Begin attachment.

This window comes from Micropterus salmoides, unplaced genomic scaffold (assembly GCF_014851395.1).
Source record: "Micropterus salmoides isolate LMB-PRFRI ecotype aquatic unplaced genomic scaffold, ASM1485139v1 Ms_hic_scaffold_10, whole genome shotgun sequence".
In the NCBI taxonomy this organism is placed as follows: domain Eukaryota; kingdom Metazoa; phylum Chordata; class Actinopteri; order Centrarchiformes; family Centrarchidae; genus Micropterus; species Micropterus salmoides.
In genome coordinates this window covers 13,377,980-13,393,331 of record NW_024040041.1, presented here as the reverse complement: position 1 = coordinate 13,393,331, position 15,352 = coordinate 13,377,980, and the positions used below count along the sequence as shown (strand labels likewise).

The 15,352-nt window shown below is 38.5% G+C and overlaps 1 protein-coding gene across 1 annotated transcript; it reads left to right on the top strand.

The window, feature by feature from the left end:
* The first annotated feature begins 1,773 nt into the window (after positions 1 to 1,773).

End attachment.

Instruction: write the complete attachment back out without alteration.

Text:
This window comes from Micropterus salmoides, unplaced genomic scaffold (assembly GCF_014851395.1).
Source record: "Micropterus salmoides isolate LMB-PRFRI ecotype aquatic unplaced genomic scaffold, ASM1485139v1 Ms_hic_scaffold_10, whole genome shotgun sequence".
In the NCBI taxonomy this organism is placed as follows: domain Eukaryota; kingdom Metazoa; phylum Chordata; class Actinopteri; order Centrarchiformes; family Centrarchidae; genus Micropterus; species Micropterus salmoides.
In genome coordinates this window covers 13,377,980-13,393,331 of record NW_024040041.1, presented here as the reverse complement: position 1 = coordinate 13,393,331, position 15,352 = coordinate 13,377,980, and the positions used below count along the sequence as shown (strand labels likewise).

The 15,352-nt window shown below is 38.5% G+C and overlaps 1 protein-coding gene across 1 annotated transcript; it reads left to right on the top strand.

The window, feature by feature from the left end:
* The first annotated feature begins 1,773 nt into the window (after positions 1 to 1,773).